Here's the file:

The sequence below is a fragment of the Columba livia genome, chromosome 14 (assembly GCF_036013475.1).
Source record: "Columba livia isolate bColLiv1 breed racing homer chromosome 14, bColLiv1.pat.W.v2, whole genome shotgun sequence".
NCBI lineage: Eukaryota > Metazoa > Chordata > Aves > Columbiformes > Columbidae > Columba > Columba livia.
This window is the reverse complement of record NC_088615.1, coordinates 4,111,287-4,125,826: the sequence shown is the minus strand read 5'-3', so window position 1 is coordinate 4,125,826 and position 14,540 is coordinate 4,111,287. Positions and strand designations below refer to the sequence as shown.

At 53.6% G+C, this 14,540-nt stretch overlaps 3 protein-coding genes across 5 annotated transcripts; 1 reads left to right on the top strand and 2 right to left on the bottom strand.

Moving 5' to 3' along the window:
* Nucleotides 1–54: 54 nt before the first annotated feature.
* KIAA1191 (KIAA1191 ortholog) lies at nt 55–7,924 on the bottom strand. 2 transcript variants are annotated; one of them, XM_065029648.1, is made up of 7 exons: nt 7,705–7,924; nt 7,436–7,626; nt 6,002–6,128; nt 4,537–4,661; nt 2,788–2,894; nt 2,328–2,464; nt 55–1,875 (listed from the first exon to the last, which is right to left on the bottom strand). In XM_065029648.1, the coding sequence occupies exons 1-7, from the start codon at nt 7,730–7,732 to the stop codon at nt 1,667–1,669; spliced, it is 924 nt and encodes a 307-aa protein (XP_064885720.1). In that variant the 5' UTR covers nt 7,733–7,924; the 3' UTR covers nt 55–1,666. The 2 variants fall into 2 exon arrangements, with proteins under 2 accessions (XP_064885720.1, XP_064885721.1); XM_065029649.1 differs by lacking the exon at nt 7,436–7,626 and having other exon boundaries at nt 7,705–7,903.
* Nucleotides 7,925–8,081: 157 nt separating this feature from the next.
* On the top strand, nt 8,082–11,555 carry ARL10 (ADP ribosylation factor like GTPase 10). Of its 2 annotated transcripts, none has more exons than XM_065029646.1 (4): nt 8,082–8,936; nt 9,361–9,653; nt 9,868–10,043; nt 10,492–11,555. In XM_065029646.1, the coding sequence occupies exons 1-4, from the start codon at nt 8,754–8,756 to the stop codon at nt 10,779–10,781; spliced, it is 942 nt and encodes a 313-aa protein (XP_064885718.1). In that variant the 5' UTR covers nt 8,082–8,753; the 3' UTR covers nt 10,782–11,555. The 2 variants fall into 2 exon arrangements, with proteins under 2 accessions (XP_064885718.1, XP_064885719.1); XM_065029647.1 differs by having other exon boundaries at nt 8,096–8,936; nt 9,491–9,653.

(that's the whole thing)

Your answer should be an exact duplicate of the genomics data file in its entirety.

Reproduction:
The sequence below is a fragment of the Columba livia genome, chromosome 14 (assembly GCF_036013475.1).
Source record: "Columba livia isolate bColLiv1 breed racing homer chromosome 14, bColLiv1.pat.W.v2, whole genome shotgun sequence".
NCBI lineage: Eukaryota > Metazoa > Chordata > Aves > Columbiformes > Columbidae > Columba > Columba livia.
This window is the reverse complement of record NC_088615.1, coordinates 4,111,287-4,125,826: the sequence shown is the minus strand read 5'-3', so window position 1 is coordinate 4,125,826 and position 14,540 is coordinate 4,111,287. Positions and strand designations below refer to the sequence as shown.

At 53.6% G+C, this 14,540-nt stretch overlaps 3 protein-coding genes across 5 annotated transcripts; 1 reads left to right on the top strand and 2 right to left on the bottom strand.

Moving 5' to 3' along the window:
* Nucleotides 1–54: 54 nt before the first annotated feature.
* KIAA1191 (KIAA1191 ortholog) lies at nt 55–7,924 on the bottom strand. 2 transcript variants are annotated; one of them, XM_065029648.1, is made up of 7 exons: nt 7,705–7,924; nt 7,436–7,626; nt 6,002–6,128; nt 4,537–4,661; nt 2,788–2,894; nt 2,328–2,464; nt 55–1,875 (listed from the first exon to the last, which is right to left on the bottom strand). In XM_065029648.1, the coding sequence occupies exons 1-7, from the start codon at nt 7,730–7,732 to the stop codon at nt 1,667–1,669; spliced, it is 924 nt and encodes a 307-aa protein (XP_064885720.1). In that variant the 5' UTR covers nt 7,733–7,924; the 3' UTR covers nt 55–1,666. The 2 variants fall into 2 exon arrangements, with proteins under 2 accessions (XP_064885720.1, XP_064885721.1); XM_065029649.1 differs by lacking the exon at nt 7,436–7,626 and having other exon boundaries at nt 7,705–7,903.
* Nucleotides 7,925–8,081: 157 nt separating this feature from the next.
* On the top strand, nt 8,082–11,555 carry ARL10 (ADP ribosylation factor like GTPase 10). Of its 2 annotated transcripts, none has more exons than XM_065029646.1 (4): nt 8,082–8,936; nt 9,361–9,653; nt 9,868–10,043; nt 10,492–11,555. In XM_065029646.1, the coding sequence occupies exons 1-4, from the start codon at nt 8,754–8,756 to the stop codon at nt 10,779–10,781; spliced, it is 942 nt and encodes a 313-aa protein (XP_064885718.1). In that variant the 5' UTR covers nt 8,082–8,753; the 3' UTR covers nt 10,782–11,555. The 2 variants fall into 2 exon arrangements, with proteins under 2 accessions (XP_064885718.1, XP_064885719.1); XM_065029647.1 differs by having other exon boundaries at nt 8,096–8,936; nt 9,491–9,653.